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LASER 2011: fluorescence hope for pancreatic cancer

25 May 2011

Optical spectroscopy method distinguishes benign pancreatitis and early signs of cancer.

A new optical technique is shown to reduce the mortality of patients affected by pancreatic cancer, writes Matthew Peach. Mary-Ann Mycek, Associate Professor in the Biomedical Engineering department at the University of Michigan, has developed the technique that probes a tumor in the pancreas in vivo for diagnostic applications.

Crucially, the technique can differentiate between three types of pancreatic tissue: “normal” cells; those affected by pancreatitis (non-cancerous); and cells showing early signs of cancer.

Mycek told a packed Biomedical Optics conference,: “If successful this technology could impact on around 30% of pancreatic cancer patients - meaning earlier diagnosis and treatment. Therefore the technique gives potential for curing the condition.”

Pancreatic cancer (Pancreatic Adenocarcinoma) is the fourth leading cause of cancer death in the US with a five-year survival rate of only 5%. As cure and survival rates of many other common cancers have generally improved, pancreatic cancer has stubbornly resisted early detection and therefore treatment that could save more patients.

One of the main reasons for this is the inaccessibility of the pancreas, a gland that produces digestive enzymes, located behind the stomach.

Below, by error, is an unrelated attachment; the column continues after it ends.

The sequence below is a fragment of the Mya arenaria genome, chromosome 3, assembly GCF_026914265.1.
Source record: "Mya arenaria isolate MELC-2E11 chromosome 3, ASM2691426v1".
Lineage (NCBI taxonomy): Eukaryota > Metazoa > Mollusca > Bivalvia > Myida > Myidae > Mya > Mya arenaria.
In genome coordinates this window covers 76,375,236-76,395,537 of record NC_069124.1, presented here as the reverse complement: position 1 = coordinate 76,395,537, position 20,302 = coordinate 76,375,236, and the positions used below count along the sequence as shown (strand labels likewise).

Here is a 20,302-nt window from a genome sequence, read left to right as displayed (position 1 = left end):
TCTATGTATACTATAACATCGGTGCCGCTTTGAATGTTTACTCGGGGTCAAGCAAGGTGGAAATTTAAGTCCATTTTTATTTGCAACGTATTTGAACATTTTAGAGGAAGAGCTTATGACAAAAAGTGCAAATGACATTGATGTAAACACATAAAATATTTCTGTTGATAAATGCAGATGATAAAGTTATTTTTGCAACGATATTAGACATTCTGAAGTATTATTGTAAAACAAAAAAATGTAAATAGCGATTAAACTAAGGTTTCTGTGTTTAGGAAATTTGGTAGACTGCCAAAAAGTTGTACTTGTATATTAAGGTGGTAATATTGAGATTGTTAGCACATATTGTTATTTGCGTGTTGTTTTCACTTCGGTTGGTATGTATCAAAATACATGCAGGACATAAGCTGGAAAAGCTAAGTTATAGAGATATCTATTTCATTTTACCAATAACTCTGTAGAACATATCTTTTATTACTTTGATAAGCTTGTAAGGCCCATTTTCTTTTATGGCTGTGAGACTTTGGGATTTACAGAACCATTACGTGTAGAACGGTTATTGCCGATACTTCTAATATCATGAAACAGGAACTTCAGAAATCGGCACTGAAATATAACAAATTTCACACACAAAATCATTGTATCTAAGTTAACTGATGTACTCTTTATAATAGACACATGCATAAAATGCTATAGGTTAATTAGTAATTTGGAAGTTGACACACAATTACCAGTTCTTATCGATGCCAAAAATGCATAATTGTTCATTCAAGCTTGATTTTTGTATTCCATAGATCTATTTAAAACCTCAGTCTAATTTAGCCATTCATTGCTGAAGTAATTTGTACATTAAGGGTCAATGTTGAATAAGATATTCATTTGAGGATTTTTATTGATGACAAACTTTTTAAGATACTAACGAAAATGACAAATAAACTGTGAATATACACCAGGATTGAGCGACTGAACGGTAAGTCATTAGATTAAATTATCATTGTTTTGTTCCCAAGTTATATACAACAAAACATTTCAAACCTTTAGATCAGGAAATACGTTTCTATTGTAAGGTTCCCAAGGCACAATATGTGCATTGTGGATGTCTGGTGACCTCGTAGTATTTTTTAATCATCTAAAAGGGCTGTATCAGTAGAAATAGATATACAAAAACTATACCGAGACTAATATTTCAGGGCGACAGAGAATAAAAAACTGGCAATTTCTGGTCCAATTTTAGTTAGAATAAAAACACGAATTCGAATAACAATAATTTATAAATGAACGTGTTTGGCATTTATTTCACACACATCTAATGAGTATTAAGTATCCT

The two main current diagnostic methods, which are unable to reliably detect early stage cancer, are:

1. ERCP – Endoscopic Retrograde Cholangiopancreatography, the problem of which is low sensitivity and specificity i.e. differentiation between pancreatitis (inflammation) and cancer; and

2. EUS-FNA – Endoscopic Ultrasound Fine Needle Aspiration, which can detect 2-3mm sized tumours in the early stages – although inconsistently.

Mycek’s team established that the biophysical differences among pancreatic tissue types affect optical spectra differently. Fluorescence can be used to identify endogenous biomolecular composition; and reflectance for tissue absorption and scattering.

The Michigan team collected spectral data from freshly excised human pancreatic tissue and identified distinct fluorescence and reflectance spectral profiles for the three tissue types of interest: normal; pancreatitis-affected; and adenocarcinoma-affected.

Mycek commented, “We developed quantitative photon-tissue interaction models and tissue classification algorithms and used them to successfully distinguish between these pancreatic tissue types. These studies suggest that multi-modal optical spectroscopy is promising as a potential clinical method to differentiate diseased and normal pancreatic tissues.”

The method of cell identification in vivo is based on an endoscope-ultrasound guided optical “pathfinder probe”, developed by the team. During the EUS-FNA procedure the probe is sent into the patient’s stomach and positioned in the vicinity of the pancreas.

Then the fiber optic probe is inserted through a hollow needle into contact with the suspect tissue. Pulses of light rapidly interrogate the tissue immediately providing guidance for FNA (fine needle aspiration) or providing tissue classification.

Following the team's research and development work, IRB (Institutional Review Board)-approved in vivo human studies are now underway in the United States.

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